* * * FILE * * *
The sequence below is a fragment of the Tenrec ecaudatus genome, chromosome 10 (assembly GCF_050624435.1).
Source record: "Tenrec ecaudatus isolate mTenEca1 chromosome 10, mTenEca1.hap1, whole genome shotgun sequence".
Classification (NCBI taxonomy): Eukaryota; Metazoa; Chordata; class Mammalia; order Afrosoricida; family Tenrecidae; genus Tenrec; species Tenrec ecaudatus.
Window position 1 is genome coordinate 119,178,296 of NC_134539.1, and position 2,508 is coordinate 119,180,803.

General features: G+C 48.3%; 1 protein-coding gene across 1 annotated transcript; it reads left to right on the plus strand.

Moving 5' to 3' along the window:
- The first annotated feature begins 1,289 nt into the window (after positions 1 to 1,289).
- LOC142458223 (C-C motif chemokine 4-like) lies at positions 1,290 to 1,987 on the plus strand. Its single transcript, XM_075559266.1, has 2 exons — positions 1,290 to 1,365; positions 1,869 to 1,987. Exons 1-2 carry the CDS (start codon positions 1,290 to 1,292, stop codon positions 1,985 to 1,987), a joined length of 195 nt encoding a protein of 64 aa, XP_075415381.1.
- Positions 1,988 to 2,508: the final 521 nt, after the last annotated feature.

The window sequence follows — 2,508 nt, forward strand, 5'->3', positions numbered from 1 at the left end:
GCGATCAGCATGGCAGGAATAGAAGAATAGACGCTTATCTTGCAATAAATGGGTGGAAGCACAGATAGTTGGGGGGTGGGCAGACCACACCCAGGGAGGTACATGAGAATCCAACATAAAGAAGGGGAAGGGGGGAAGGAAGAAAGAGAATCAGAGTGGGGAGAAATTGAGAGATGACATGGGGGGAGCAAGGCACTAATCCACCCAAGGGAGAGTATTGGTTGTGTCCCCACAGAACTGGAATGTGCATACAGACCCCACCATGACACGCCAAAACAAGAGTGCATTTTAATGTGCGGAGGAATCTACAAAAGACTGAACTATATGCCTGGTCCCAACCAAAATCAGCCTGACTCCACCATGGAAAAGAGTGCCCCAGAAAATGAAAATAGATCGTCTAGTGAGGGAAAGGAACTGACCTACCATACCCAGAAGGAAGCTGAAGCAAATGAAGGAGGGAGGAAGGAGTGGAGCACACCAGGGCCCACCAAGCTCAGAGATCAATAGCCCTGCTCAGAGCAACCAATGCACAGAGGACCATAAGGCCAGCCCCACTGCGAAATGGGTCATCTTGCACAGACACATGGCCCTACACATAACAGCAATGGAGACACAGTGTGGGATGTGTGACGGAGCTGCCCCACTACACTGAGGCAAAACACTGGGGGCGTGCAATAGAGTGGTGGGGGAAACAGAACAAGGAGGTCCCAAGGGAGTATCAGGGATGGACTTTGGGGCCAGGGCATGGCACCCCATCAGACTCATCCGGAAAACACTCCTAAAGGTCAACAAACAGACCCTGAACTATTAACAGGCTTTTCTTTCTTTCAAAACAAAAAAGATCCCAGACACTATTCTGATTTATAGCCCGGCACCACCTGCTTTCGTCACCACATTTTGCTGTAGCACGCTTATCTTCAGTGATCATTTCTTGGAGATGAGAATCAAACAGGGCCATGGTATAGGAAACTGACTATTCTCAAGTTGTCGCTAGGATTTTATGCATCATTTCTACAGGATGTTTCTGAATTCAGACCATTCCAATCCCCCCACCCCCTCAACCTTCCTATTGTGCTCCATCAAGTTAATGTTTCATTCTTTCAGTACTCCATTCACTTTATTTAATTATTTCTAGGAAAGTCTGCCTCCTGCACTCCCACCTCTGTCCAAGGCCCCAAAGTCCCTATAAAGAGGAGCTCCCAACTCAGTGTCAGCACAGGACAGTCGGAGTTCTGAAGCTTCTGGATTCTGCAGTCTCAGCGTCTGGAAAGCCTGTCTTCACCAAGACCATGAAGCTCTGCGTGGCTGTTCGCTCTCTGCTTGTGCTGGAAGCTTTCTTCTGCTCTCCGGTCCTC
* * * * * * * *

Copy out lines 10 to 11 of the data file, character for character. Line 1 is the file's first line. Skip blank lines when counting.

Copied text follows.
The window sequence follows — 2,508 nt, forward strand, 5'->3', positions numbered from 1 at the left end:
GCGATCAGCATGGCAGGAATAGAAGAATAGACGCTTATCTTGCAATAAATGGGTGGAAGCACAGATAGTTGGGGGGTGGGCAGACCACACCCAGGGAGGTACATGAGAATCCAACATAAAGAAGGGGAAGGGGGGAAGGAAGAAAGAGAATCAGAGTGGGGAGAAATTGAGAGATGACATGGGGGGAGCAAGGCACTAATCCACCCAAGGGAGAGTATTGGTTGTGTCCCCACAGAACTGGAATGTGCATACAGACCCCACCATGACACGCCAAAACAAGAGTGCATTTTAATGTGCGGAGGAATCTACAAAAGACTGAACTATATGCCTGGTCCCAACCAAAATCAGCCTGACTCCACCATGGAAAAGAGTGCCCCAGAAAATGAAAATAGATCGTCTAGTGAGGGAAAGGAACTGACCTACCATACCCAGAAGGAAGCTGAAGCAAATGAAGGAGGGAGGAAGGAGTGGAGCACACCAGGGCCCACCAAGCTCAGAGATCAATAGCCCTGCTCAGAGCAACCAATGCACAGAGGACCATAAGGCCAGCCCCACTGCGAAATGGGTCATCTTGCACAGACACATGGCCCTACACATAACAGCAATGGAGACACAGTGTGGGATGTGTGACGGAGCTGCCCCACTACACTGAGGCAAAACACTGGGGGCGTGCAATAGAGTGGTGGGGGAAACAGAACAAGGAGGTCCCAAGGGAGTATCAGGGATGGACTTTGGGGCCAGGGCATGGCACCCCATCAGACTCATCCGGAAAACACTCCTAAAGGTCAACAAACAGACCCTGAACTATTAACAGGCTTTTCTTTCTTTCAAAACAAAAAAGATCCCAGACACTATTCTGATTTATAGCCCGGCACCACCTGCTTTCGTCACCACATTTTGCTGTAGCACGCTTATCTTCAGTGATCATTTCTTGGAGATGAGAATCAAACAGGGCCATGGTATAGGAAACTGACTATTCTCAAGTTGTCGCTAGGATTTTATGCATCATTTCTACAGGATGTTTCTGAATTCAGACCATTCCAATCCCCCCACCCCCTCAACCTTCCTATTGTGCTCCATCAAGTTAATGTTTCATTCTTTCAGTACTCCATTCACTTTATTTAATTATTTCTAGGAAAGTCTGCCTCCTGCACTCCCACCTCTGTCCAAGGCCCCAAAGTCCCTATAAAGAGGAGCTCCCAACTCAGTGTCAGCACAGGACAGTCGGAGTTCTGAAGCTTCTGGATTCTGCAGTCTCAGCGTCTGGAAAGCCTGTCTTCACCAAGACCATGAAGCTCTGCGTGGCTGTTCGCTCTCTGCTTGTGCTGGAAGCTTTCTTCTGCTCTCCGGTCCTC